With the proliferation of inexpensive home theater sound systems and the easy access to surround sound authoring tools, theater-style mixing has become a viable option for the home studio musician. Although the 5.1 format is designed for the traditional cinema approach, with a center channel for dialogue and a subwoofer for effects, the creative musician or sound artist can also subvert the medium for other purposes. For example, in the past, electronic musicians wanting to compose in four-chanel sound have had to struggle with expensive or hard-to-come-by technology. Now it’s a simple matter to author a DVD that can play four channels into a quad concert sound system, and even do a reasonable job in many home systems. With a little ingenuity, the 5.1 format can be used for true six-channel sound or for things like stereo sound with multiple click tracks.
For those working more traditionally, several conventions should be noted. First of all, one should set up one’s monitoring system in accordance to AES standards. Left and Right speakers are each 30° from center, as in stereo; and the surround speakers are about 110° from center, rather than being true rear speakers. Generally, the center speaker is meant for sounds like dialogue, which benefit from the clarity of a single source. For this reason, one can adopt two different approaches to panning in front. One can pan from left to center to right, for more detailed positioning of virtual sources; or one can pan from left to right, reserving the center for special sounds.
The LFE channel (the .1) often causes confusion. Traditional practice is to use this for low frequency effects only, like earthquakes and explosions. For that reason, compression formats often use a 120Hz low-pass filter on this channel. The playback hardware (subwoofer speaker) serves two purposes, however. The subwoofer does receive the LFE signal, but it usually also serves as a common subwoofer for the low frequencies of all the other speakers. This is because, although the other five positions are theoretically full-range, for practical reasons most sound systems have only one subwoofer, and a system called bass management mixes the low-frequency content of the five speakers together with the LFE signal. Note that, although some software environments and plug-ins offer bass management, it is best to do it in the sound hardware (audio pre-amp or subwoofer electronics), to avoid the risk of doing it twice and since it is, after all, hardware-dependent.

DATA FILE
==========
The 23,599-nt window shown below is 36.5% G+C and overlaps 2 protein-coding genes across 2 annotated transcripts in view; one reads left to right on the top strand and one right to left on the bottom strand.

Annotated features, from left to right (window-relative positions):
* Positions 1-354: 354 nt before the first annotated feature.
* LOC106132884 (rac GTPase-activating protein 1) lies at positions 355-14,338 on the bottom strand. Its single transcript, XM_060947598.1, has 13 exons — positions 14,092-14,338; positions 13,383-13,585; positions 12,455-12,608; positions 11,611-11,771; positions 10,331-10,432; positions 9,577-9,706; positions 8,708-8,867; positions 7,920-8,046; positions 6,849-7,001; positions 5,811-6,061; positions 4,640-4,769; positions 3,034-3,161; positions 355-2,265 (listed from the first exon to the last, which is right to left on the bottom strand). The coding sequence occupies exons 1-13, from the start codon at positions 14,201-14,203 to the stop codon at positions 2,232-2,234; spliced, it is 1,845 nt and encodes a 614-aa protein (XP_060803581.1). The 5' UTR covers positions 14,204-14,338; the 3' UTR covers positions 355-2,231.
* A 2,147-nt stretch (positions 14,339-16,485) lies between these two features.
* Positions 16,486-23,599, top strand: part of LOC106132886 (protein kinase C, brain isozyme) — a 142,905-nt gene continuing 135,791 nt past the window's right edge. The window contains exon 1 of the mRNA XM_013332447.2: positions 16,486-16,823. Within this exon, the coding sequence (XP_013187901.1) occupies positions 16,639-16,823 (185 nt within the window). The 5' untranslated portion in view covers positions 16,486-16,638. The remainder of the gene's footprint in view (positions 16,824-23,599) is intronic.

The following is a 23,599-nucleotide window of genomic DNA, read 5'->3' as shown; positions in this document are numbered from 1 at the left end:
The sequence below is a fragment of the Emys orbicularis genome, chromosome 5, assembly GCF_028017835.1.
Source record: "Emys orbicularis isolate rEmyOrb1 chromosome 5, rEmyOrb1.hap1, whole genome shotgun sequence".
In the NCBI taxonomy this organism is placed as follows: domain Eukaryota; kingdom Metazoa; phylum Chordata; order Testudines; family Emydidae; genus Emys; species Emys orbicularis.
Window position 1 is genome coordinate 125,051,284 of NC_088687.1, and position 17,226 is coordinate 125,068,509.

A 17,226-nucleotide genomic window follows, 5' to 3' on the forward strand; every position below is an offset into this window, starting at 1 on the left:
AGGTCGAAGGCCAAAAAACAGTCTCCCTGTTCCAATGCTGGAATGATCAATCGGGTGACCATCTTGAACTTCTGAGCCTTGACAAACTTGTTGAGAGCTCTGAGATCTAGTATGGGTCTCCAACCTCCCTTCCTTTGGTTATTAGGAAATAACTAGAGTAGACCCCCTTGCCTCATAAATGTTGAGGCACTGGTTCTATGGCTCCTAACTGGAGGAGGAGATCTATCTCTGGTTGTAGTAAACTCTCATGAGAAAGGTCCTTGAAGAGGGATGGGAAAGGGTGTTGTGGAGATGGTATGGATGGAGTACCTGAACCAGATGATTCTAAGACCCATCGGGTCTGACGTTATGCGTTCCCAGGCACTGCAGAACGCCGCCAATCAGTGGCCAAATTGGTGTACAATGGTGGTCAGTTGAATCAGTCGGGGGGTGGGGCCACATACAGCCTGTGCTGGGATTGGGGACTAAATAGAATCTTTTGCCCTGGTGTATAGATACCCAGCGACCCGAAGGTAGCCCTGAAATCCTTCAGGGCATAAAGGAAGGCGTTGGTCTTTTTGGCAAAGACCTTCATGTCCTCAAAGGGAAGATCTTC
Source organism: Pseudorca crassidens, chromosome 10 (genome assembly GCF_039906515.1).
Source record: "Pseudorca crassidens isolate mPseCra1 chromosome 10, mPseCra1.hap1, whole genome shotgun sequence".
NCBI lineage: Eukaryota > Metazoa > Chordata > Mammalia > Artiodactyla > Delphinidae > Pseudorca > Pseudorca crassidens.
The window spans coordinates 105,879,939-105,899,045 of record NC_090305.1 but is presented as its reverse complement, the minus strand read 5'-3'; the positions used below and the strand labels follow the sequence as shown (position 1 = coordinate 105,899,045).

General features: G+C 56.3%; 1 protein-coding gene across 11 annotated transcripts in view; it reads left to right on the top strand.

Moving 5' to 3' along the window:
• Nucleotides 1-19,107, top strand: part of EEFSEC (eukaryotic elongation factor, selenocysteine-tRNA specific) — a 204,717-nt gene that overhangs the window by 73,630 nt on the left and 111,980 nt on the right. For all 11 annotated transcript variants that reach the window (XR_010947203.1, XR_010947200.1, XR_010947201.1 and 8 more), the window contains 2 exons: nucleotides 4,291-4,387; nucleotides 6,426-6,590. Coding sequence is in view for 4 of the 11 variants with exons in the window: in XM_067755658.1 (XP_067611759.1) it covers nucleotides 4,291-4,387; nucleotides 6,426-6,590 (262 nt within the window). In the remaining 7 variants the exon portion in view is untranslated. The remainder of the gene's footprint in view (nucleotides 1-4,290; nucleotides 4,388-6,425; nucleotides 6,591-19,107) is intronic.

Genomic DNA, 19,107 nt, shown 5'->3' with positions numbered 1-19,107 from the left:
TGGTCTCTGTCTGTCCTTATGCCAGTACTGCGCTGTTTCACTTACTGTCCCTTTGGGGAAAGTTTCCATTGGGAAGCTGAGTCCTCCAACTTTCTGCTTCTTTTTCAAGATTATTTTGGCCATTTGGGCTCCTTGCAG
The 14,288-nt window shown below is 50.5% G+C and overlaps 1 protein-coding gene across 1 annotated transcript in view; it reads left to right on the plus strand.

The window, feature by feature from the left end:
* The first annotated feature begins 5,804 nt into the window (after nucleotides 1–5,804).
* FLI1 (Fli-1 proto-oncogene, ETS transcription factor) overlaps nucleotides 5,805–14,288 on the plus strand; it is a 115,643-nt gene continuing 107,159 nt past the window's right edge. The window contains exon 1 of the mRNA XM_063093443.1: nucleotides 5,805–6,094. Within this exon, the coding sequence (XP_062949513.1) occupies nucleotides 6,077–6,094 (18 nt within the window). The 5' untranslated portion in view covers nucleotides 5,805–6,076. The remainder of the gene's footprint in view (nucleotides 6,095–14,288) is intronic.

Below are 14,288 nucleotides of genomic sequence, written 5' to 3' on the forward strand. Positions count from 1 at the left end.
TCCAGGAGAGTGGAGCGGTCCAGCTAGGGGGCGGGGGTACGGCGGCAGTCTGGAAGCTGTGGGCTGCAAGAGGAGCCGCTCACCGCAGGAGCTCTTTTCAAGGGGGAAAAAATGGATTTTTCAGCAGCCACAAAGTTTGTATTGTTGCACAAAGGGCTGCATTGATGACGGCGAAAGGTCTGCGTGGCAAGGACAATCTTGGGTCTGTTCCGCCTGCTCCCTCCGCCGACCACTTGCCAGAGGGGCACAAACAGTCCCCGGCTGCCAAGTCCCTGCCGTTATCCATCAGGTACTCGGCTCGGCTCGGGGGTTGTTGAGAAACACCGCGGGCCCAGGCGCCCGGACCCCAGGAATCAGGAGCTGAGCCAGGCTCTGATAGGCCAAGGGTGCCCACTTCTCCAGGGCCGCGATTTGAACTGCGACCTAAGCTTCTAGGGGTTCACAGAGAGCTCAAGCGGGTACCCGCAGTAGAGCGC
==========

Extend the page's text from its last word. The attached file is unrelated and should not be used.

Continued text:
Fold-down compatibility is another consideration. Just as a stereo mix should sound acceptable in mono, it is generally accepted that a 5.1 mix should work when folded down to stereo. Recently there has been somewhat of a trend to provide separate surround and stereo mixes, making fold-down compatibility less important and opening up the possibility of more interesting spatialization effects. However, with the advent of HD Broadcast and the quickly approaching HD DVD, bandwidth restrictions seem to be swinging requirements back to a single downmixable stream only. These broadcast compatibility concerns should make one carefully consider whether to abandon fold-down compatibility completely in choosing an UpMix algorithm. We strongly suggest getting a clear decision on fold-down compatibility (from your client) before you begin a mix.
Cycling ’74’s UpMix plug-in suite can be used not only to repurpose stereo recordings for traditional theater-type mixing, but also as a rich set of tools for all types of 5.1 mixing.